Resilience tempered with cautious optimism will be the 2022 mantra for employers, with most looking to increase salaries and provide bonuses for employees – particularly for critical or high-performing talent. Being adaptable to ongoing market-condition changes is never easy, but indications show that employers are returning to a more-normal salary review cycle in 2022. They also are looking at how to focus their salary budgets for the greatest impact, with 2022 projections showing that 96% of companies globally will increase salaries and far fewer will implement salary freezes than in 2021 or 2020.

Infographic of companies freezing salaries
Figure 2. Percentage of companies freezing salaries

Increased budgets are evident across most of the world’s largest economies. The 15 largest economies in the world are forecasting an average increase of 4.3%, which is 3 percentage points higher than the actual increase of 4.0% in 2021. The exception is Brazil, which is projecting a 6.2% salary budget increase in 2022 compared to 7.1% in 2021.

Organizations in France, Russia, India and South Korea are all forecasting salary increase budgets that are more than half a percentage point higher in 2022 compared to the prior year. These are followed by Germany, Spain, United Kingdom, China, Canada and Mexico, which have a projection of 4 percentage points higher in 2022 compared to 2021. The United States is projecting an average increase of 3.4% compared to 3.1% in 2021 and 3% in 2020, which is the highest since 2008. It will be interesting to observe whether these nations are, in fact, able to maintain these levels.

While the optimism shown by different countries comes with hints of caution, 2022 will likely be a better year for salary increases. Prioritizing and segmenting increases is vital to ensure an appropriate return on investment.

Infographic of average salary increases across regions
Figure 3. Average salary increases across regions (excluding zeros)

Set a clear strategy for 2022 salary increases

After establishing your increases budget based on market data intelligence, it is critical to align your priorities. The question boils down to, “What am I trying to achieve with these salary increases?” This sounds simple; however, a clear answer is not always easy.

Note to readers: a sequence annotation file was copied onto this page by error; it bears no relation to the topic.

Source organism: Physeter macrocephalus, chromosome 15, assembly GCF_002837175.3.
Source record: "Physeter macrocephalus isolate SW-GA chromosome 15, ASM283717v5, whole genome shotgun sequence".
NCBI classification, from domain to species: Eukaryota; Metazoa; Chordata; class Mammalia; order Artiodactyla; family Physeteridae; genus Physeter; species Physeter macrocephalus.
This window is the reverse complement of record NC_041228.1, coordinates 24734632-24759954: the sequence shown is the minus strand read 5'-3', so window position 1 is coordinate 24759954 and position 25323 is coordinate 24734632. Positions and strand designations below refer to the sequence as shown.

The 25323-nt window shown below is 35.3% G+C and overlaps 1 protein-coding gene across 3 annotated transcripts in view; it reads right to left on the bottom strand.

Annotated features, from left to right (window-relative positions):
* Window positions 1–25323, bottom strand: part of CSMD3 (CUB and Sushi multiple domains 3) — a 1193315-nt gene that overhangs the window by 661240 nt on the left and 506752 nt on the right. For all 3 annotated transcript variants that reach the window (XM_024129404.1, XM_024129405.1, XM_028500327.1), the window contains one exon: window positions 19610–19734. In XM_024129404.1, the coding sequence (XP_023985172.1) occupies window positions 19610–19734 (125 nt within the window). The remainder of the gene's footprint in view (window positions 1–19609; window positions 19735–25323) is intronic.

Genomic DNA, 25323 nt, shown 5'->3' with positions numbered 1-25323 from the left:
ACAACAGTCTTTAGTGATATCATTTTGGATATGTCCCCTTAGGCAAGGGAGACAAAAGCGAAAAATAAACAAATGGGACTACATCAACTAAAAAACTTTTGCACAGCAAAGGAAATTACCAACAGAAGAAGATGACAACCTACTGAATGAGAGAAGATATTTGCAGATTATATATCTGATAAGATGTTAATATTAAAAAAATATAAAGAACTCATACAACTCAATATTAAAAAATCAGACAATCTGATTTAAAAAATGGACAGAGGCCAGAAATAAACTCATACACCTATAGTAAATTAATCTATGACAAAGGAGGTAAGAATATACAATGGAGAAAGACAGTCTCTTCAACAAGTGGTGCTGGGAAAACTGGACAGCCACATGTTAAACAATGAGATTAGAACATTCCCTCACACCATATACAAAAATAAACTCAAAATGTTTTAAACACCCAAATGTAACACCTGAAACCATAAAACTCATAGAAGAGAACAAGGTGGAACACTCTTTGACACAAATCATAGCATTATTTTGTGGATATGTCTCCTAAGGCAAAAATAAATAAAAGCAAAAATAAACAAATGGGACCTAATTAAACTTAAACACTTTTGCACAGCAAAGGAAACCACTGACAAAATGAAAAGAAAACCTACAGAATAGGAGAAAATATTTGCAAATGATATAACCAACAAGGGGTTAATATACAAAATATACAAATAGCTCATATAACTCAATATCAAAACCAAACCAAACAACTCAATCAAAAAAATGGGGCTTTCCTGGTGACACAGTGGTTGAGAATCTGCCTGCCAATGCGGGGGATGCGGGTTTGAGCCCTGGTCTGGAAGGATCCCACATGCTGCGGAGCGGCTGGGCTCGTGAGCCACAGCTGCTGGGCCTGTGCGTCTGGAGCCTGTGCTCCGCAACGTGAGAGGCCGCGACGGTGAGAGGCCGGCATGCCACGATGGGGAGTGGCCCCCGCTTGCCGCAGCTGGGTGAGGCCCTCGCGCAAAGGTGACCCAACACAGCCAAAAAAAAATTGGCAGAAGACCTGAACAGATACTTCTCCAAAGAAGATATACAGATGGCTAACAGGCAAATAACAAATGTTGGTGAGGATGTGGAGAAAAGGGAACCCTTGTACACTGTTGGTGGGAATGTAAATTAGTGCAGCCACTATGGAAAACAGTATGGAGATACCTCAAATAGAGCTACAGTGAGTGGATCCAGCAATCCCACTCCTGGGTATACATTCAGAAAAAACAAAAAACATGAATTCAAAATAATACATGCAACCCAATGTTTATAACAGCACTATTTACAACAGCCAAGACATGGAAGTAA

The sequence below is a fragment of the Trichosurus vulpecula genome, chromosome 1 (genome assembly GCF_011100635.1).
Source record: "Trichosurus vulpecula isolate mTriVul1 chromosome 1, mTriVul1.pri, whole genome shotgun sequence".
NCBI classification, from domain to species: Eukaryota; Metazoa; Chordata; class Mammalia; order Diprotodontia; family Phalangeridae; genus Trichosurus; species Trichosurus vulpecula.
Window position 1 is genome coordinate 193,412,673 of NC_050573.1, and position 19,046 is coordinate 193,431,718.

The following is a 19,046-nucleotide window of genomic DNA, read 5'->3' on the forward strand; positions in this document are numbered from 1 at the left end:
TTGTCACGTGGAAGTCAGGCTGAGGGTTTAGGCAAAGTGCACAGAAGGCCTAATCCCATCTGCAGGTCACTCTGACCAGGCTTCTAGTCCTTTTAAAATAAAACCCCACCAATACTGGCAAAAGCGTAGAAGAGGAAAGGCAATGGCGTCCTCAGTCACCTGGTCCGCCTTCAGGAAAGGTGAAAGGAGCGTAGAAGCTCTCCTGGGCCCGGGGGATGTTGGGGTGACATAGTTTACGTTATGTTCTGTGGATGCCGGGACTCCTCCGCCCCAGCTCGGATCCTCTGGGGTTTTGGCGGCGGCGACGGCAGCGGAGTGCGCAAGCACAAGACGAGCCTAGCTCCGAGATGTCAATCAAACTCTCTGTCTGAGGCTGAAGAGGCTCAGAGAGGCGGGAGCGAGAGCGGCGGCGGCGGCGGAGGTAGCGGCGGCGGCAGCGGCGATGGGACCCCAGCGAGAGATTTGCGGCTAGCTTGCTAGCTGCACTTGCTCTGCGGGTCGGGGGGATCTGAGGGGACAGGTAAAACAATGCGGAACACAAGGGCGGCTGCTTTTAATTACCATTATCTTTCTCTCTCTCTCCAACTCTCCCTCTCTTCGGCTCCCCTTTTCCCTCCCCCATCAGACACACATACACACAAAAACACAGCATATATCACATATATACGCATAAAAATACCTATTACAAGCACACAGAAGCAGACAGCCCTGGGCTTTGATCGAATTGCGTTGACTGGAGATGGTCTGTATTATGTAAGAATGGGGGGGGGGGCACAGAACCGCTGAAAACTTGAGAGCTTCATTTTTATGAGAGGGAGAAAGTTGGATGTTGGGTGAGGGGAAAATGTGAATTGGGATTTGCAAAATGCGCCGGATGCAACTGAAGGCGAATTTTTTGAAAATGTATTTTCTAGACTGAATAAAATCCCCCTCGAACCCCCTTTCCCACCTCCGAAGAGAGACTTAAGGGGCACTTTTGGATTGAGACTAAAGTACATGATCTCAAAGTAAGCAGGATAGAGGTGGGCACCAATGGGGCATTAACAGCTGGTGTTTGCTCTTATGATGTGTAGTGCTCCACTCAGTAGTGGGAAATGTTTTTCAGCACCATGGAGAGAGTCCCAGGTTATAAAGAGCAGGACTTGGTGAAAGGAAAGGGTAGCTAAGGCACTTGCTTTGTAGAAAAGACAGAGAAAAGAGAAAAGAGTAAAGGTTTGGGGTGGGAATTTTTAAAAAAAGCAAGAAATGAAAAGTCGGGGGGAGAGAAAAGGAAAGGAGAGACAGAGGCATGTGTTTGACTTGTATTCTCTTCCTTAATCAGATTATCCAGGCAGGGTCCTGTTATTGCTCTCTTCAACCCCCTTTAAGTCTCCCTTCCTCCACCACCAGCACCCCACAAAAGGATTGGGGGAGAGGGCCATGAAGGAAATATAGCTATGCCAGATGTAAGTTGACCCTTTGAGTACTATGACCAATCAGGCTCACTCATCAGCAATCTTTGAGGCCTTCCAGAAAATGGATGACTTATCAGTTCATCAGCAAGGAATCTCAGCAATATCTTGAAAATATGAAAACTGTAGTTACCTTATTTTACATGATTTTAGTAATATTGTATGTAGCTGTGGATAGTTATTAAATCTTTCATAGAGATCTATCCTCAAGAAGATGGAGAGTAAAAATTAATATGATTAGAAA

After determining your strategic goals, you can start narrowing down how to achieve those goals by setting priorities. For example, one goal may be to retain critical roles and resolve any possible inequity issues. If so, then your priorities would be to adjust any major diversity, equity and inclusion issues using salary budgets – even some fair pay analytics – and consider in-demand and business-critical talent. But it’s important to remember that every organization will have its own set of goals and unique priorities.

One common theme to remember: Even with an increased budget, it is important to segment your workforce as you consider your goals. Consider segmenting by employee level (e.g., hourly, professional, executive), performance level or even by areas in which you’re having trouble attracting and retaining (e.g., digital talent).

Also, make sure you take a Total Rewards perspective. Don’t just focus on base salary adjustments. Consider other important components of your Total Rewards package, including bonuses, long-term incentives, health and wellness benefits — even career progression and learning and development opportunities.

Finally, consider other payments you may have made during the year, like retention bonuses or recognition awards. Taking a holistic view will ensure your salary increase process is transparent and emphasizes the connection between salary increases and business performance. It’s easy to forget that salary increase budgets are driven by several factors and, as such, should be viewed as one piece of a larger picture.

When it comes to salary budgets, be ready for anything

2021 was another year of change, with tightening labor markets pushing salary increases around the world. 2022 will see salaries and other aspects of life return to some sense of normality and more companies implementing regular salary reviews and higher increases than in 2021. Yet, salary increases still will need to be allocated in line with market conditions and influenced by clear business priorities. Market data provides a good start for navigating the year ahead.

Author

Global Innovation and Product Development Leader, Rewards Data Intelligence